Children’s hospital without maternity facility ‘risks catastrophe’

Former master of Coombe will warn PAC of dangers of proceeding without co-location

‘What is happening is wrong. I believe we have a collective moral obligation to put it right now,’ says Prof Chris Fitzpatrick. Above, the site of the national children’s hospital. Photograph: Dara Mac Dónaill

‘What is happening is wrong. I believe we have a collective moral obligation to put it right now,’ says Prof Chris Fitzpatrick. Above, the site of the national children’s hospital. Photograph: Dara Mac Dónaill

 

Construction of the national children’s hospital on the current site should proceed only if a maternity hospital can be accommodated beside it, the Dáil public accounts committee will be told on Thursday.

The State risks a “financial and medical catastrophe” if the children’s hospital is built at St James’s Hospital but there is no space for a maternity hospital, Prof Chris Fitzpatrick will tell the committee.

“If a maternity [hospital] can never be built on this site or if when the children’s hospital is built, there is simply no room left for one, then the State will have built the most expensive hospital in the world on the wrong site,” Prof Fitzpatrick, a former master of the Coombe hospital, warns.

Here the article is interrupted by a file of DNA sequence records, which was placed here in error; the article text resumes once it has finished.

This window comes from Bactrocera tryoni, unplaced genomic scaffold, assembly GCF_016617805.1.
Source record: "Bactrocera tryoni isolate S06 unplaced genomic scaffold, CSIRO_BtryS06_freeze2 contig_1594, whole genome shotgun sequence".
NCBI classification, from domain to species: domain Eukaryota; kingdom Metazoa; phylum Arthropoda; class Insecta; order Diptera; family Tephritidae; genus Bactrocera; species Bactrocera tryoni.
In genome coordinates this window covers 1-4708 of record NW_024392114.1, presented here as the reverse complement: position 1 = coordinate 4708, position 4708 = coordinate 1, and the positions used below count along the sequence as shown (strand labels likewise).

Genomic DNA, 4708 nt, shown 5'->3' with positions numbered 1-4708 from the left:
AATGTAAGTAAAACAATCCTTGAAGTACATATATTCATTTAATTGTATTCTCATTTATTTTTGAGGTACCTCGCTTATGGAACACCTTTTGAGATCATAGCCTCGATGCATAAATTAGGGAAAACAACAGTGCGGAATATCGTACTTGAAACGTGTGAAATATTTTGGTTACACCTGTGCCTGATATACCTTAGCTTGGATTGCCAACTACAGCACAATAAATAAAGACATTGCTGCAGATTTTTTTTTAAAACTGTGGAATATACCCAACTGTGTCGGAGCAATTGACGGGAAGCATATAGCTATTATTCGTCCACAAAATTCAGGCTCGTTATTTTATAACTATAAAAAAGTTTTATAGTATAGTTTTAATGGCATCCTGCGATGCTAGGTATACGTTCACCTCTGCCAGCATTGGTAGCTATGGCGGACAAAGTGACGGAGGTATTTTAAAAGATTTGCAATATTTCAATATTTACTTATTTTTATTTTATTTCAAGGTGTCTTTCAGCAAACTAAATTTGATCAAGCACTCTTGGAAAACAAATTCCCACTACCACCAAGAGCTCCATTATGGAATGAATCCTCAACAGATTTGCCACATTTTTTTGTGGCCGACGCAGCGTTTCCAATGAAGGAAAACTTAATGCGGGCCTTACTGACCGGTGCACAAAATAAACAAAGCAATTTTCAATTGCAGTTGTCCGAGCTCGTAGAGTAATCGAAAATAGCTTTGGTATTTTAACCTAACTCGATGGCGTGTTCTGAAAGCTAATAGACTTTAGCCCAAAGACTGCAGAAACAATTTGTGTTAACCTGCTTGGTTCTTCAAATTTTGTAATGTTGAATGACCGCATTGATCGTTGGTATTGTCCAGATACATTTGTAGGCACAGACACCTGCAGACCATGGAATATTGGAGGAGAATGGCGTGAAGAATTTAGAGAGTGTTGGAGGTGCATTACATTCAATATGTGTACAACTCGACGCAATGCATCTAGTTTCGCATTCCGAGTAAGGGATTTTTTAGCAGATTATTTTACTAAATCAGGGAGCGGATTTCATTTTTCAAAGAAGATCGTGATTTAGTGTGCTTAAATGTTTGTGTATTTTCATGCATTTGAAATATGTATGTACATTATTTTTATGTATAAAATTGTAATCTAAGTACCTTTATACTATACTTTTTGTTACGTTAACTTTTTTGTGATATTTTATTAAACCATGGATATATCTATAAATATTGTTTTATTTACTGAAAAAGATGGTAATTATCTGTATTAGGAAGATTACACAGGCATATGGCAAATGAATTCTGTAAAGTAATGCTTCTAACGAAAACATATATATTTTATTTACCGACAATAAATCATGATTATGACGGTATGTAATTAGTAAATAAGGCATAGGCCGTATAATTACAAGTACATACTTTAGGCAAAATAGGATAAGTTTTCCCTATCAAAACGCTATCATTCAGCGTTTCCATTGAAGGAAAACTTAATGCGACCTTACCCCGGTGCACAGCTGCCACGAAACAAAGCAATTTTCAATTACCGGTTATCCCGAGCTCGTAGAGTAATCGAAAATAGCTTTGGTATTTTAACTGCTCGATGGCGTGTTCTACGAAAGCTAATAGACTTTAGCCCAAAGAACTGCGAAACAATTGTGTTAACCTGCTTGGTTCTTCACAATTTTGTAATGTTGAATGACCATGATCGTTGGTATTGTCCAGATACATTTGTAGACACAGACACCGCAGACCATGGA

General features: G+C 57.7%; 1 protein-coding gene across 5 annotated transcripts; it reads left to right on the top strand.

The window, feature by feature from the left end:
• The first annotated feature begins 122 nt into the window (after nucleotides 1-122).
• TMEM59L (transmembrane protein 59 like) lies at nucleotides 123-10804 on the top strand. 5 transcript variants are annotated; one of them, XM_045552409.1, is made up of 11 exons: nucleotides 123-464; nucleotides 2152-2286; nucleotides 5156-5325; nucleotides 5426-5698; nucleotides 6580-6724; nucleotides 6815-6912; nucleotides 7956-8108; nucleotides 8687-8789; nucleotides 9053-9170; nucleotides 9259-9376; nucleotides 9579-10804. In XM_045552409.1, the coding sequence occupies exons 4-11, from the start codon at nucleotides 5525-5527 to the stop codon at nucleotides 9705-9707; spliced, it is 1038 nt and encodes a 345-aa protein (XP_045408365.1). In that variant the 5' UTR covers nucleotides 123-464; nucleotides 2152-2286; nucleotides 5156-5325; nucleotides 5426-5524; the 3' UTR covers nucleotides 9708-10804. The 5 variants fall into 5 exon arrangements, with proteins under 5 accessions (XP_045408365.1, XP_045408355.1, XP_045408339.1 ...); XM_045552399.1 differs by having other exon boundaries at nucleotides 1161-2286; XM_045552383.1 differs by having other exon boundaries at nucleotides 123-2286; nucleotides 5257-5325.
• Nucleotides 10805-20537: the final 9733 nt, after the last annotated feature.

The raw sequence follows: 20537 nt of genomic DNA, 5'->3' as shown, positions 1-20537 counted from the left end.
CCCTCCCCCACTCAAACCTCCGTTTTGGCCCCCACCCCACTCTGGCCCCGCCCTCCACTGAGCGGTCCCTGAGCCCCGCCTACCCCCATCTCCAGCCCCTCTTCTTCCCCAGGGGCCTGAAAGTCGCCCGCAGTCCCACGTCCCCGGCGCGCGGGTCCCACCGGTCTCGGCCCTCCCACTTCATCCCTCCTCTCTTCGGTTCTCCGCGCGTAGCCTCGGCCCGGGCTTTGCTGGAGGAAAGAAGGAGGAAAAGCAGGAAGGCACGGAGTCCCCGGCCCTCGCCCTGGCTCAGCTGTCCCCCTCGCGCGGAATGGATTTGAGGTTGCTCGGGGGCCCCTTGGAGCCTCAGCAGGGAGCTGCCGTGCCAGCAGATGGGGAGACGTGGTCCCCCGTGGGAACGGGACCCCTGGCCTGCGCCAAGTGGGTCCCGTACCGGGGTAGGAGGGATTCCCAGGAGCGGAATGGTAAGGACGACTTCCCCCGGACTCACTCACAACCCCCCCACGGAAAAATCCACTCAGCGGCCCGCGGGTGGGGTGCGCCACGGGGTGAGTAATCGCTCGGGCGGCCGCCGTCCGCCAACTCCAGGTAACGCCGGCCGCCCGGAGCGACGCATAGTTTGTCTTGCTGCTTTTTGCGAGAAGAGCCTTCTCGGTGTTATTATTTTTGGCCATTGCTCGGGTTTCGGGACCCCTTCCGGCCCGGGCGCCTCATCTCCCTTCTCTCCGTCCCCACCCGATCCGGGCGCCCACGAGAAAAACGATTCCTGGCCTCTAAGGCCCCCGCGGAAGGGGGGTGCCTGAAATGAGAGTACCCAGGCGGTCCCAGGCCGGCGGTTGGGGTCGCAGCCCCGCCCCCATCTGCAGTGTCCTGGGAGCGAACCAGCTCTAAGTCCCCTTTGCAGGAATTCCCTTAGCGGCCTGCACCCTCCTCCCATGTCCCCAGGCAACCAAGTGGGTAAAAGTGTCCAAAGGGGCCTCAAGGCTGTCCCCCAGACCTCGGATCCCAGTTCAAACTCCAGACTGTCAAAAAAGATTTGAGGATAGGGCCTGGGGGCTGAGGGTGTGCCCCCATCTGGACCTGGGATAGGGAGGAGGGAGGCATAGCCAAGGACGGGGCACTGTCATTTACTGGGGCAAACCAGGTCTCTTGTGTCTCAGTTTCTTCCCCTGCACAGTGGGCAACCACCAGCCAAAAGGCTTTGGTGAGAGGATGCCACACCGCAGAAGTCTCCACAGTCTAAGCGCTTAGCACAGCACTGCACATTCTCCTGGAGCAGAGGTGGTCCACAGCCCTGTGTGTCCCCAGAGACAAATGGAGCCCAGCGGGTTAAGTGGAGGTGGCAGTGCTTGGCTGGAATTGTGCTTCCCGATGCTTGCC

At present, more than 200 critically ill newborns are transferred by “hazardous” ambulance journey from maternity hospitals to Crumlin and Temple Street children’s hospitals, he points out. The mortality rate is up to one in five.

“If we proceed to build a children’s hospital without a co-located maternity hospital, nothing will change for these babies and for their mothers in the foreseeable future, or ever,” says Prof Fitzpatrick.

“Despite the long delays, the change of site to St James’s, the exorbitant costs, the stunning architecture and all the spin – they will still be travelling in ambulances around Dublin, separated from their mothers.”

‘Collective obligation’

“What is happening is wrong. I believe we have a collective moral obligation to put it right now, before it’s too late and there’s no money and no space and before there is yet another long list of priorities and more crises to be dealt with.”

Prof Fitzpatrick says the current site for the children’s hospital should be independently stress-tested for costs and its capacity to accommodate a maternity hospital. Depending on the outcome of this process, it should either go ahead or be moved to Connolly Hospital Blanchardstown.

Connolly’s campus has “unrivalled advantages” and deserves to be considered, but the St James’s project is “probably past its tipping point”, he says. If the site can accommodate a maternity hospital, this should be started immediately “lest it is never built”.

The St James’s site includes three acres of adjacent space for a maternity hospital but to date no move has been made to start this project.